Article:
Ethics Committee Policy and Procedure
The Mediation Association of Colorado (“theMAC”) promotes the highest professional standards of mediation practice and conduct. By joining theMAC, members agree to follow the Model Standards of Conduct for mediators and these Ethics Policy and Procedures. Links to these and other relevant documents are included in the References section.
The Ethics Committee (the “Committee”) fosters greater public understanding and trust in the mediation process and in theMAC member mediators (the “Members”) and serves on behalf of theMAC as a resource to address actual or hypothetical questions regarding mediation. To these ends, the Committee:
- provides information and educational opportunities;
- responds to inquiries; and
- helps parties resolve complaints as simply and efficiently as possible.
The committee consists of at least three members, and chooses its chair, who is an ex officio member of theMAC Board of Directors (the “Board”).
The Committee holds as a primary objective the education of members and the public about professional standards of mediation practice and conduct. The Committee may illustrate mediation standards through articles, classes, workshops, and/or case studies. In presenting actual cases, the Committee eliminates or alters personal or private information to maintain confidentiality.
Any person may inquire about mediation practice or conduct via mail, email, or phone as outlined on the contact page of theMAC website (http://www.coloradomediation.org/). In an attempt to educate, the Committee responds to inquiries, provides information, and offers opinions.
The Committee does not notify, inform, or take action against Members based on an inquiry and will not investigate or verify the information provided. The Committee treats inquiries confidentially.
Any party or participant may make a complaint against a Member regarding the practice of mediation. The complainant contacts the Committee via mail, email, or phone within 180 days of the end of the mediation, providing their name, the name of the member, and details about their concern. The Committee can address complaints involving only its Members, and does not consider anonymous complaints.
In exploring a complaint, the Committee may communicate separately with the complainant and Member in an attempt to help them resolve all issues. In order to address the complaint, the Member agrees to communicate with the Committee so long as they do not reveal specific details of the original dispute between the parties beyond what is necessary to resolve the complaint. The committee may offer the complainant and Member the opportunity to mediate any unresolved issues without charge for mediator fees. The mediation may be conducted by a member of the Committee or another neutral mediator. The selection of the mediator will be based upon the mediator’s experience, subject knowledge, availability or other factors as well as the preferences of the complainant and Member.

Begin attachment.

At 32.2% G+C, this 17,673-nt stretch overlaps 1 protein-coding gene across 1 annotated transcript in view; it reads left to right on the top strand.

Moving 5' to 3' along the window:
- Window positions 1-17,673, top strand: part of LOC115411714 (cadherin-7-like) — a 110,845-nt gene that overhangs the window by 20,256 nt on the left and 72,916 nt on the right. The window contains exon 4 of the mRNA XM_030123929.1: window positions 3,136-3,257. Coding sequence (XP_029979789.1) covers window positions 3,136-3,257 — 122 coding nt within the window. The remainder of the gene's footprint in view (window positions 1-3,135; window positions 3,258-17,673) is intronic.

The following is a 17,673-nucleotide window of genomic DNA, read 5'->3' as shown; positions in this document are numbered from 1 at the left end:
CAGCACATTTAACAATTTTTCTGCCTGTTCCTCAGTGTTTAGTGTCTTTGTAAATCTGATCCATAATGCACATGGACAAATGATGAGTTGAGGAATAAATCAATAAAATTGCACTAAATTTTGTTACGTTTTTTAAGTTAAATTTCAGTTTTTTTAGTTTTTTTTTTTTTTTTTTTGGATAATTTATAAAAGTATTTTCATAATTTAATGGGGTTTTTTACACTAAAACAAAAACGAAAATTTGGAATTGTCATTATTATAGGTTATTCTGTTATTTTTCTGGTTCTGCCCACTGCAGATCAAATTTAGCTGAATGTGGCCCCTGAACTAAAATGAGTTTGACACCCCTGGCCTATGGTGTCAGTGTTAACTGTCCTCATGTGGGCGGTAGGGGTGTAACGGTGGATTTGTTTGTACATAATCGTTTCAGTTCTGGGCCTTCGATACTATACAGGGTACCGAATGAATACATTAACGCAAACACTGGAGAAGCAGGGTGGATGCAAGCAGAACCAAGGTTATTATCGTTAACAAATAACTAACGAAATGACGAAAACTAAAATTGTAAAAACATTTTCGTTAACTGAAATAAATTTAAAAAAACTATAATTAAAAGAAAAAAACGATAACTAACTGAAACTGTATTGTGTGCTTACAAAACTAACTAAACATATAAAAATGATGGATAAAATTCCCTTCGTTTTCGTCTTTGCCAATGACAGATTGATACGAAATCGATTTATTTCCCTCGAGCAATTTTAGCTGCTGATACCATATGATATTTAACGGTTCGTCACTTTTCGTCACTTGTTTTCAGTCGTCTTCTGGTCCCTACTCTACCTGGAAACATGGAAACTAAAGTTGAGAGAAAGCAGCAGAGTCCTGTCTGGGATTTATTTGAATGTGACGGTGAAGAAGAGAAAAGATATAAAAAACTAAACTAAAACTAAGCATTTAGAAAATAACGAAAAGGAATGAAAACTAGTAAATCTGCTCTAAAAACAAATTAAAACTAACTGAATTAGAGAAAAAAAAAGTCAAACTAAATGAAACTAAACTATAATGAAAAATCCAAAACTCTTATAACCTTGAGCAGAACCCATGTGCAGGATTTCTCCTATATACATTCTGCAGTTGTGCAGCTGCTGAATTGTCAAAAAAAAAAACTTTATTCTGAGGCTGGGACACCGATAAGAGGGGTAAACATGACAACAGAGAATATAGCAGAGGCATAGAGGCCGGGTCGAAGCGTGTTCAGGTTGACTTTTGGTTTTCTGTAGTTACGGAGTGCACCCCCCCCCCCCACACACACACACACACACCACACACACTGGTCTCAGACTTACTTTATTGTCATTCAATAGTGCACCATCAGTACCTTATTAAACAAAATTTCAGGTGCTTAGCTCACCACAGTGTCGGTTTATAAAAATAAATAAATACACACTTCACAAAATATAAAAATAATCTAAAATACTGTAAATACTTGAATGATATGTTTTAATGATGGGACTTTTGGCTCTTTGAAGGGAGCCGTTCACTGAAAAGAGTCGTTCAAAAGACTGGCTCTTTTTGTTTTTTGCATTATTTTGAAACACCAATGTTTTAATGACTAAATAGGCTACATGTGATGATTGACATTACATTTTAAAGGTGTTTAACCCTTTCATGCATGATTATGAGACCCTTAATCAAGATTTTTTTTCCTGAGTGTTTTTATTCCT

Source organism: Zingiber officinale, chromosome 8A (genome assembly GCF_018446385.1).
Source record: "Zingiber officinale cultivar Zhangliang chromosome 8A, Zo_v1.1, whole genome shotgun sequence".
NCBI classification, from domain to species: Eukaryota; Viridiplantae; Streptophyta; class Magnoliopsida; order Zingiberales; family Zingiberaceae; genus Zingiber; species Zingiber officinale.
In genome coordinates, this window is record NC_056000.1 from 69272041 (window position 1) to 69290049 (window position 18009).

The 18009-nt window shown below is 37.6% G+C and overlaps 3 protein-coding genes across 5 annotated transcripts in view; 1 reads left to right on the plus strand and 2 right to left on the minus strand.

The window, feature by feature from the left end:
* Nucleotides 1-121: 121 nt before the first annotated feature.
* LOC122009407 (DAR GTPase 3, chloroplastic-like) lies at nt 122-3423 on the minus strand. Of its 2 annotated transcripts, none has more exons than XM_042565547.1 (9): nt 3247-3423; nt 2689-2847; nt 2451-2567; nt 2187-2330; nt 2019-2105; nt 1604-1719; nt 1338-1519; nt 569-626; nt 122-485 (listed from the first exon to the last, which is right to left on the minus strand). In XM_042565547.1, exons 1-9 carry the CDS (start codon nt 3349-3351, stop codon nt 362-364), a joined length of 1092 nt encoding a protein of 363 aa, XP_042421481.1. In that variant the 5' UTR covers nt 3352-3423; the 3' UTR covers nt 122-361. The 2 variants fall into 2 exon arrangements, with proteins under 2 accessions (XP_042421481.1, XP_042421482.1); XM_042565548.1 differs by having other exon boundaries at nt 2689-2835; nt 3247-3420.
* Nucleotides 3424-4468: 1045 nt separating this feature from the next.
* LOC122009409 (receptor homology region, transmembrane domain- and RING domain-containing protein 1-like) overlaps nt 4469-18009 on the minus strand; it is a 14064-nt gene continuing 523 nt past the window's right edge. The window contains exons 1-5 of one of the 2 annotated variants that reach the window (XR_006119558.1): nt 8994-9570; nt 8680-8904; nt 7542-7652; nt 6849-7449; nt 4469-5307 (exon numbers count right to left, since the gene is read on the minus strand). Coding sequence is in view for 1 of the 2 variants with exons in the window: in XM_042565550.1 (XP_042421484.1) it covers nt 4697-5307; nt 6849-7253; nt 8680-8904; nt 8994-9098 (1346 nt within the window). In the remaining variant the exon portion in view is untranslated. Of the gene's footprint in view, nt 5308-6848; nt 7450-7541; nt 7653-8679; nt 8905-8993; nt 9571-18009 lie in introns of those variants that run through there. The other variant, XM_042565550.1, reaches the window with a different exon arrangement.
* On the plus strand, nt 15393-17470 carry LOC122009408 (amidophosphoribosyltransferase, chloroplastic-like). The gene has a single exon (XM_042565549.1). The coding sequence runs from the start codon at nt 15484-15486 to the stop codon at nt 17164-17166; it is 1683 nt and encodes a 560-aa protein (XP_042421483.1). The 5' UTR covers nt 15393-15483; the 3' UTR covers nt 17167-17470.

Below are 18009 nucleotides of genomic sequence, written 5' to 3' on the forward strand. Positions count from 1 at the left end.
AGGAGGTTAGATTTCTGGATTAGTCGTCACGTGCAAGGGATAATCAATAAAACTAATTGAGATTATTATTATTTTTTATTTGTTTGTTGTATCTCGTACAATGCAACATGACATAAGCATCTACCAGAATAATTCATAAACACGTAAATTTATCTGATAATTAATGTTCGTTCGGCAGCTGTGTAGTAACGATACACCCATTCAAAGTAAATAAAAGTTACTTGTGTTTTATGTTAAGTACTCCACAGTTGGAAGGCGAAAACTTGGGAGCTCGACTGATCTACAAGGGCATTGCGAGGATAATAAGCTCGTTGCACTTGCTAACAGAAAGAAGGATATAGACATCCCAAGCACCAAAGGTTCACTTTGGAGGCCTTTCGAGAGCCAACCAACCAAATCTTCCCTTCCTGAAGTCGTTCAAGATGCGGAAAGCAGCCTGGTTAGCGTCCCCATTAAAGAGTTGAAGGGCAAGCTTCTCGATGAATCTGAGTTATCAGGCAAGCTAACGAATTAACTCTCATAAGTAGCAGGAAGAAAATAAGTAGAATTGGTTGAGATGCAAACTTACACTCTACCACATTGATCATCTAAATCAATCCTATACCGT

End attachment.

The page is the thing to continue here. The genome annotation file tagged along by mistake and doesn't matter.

After substantiating a complaint, the Committee may recommend to the Board a membership status change, suspension or termination of a Member based on a pattern or severity of complaints against a Member. The Committee treats all complaints confidentially, but may share with the Board a summary of case information sufficient to allow the Board to make an informed decision.
Any party or participant having made and pursued a complaint against a Member without satisfaction may file a written grievance against that Member. The Committee can address grievances involving only its members, and does not consider anonymous grievances. The grievant contacts the Committee via mail or email within 60 days of the conclusion of the complaint process. The grievant provides the name and contact information of all involved in the mediation, as well as detailed information about the grievance.
The Committee selects a panel of three neutral dispute resolution professionals not involved in earlier resolution efforts based on experience, content knowledge, availability, or other factors to serve as hearing officers without charge for hearing officer fees.
The hearing officers communicate simultaneously with the grievant and the mediator (and/or their representatives) about the hearing, including any pre-hearing conference call; the collection and sharing of documents; the decision about who attends the hearing; and all other matters related to the hearing. In order to address the grievance, the Member agrees to communicate with the hearing officers as long as they do not reveal specific details of the original dispute between the parties beyond what is necessary to resolve the grievance. Upon terminating the hearing, the hearing officers send to the Committee a finding concerning Member conduct and a ruling that may: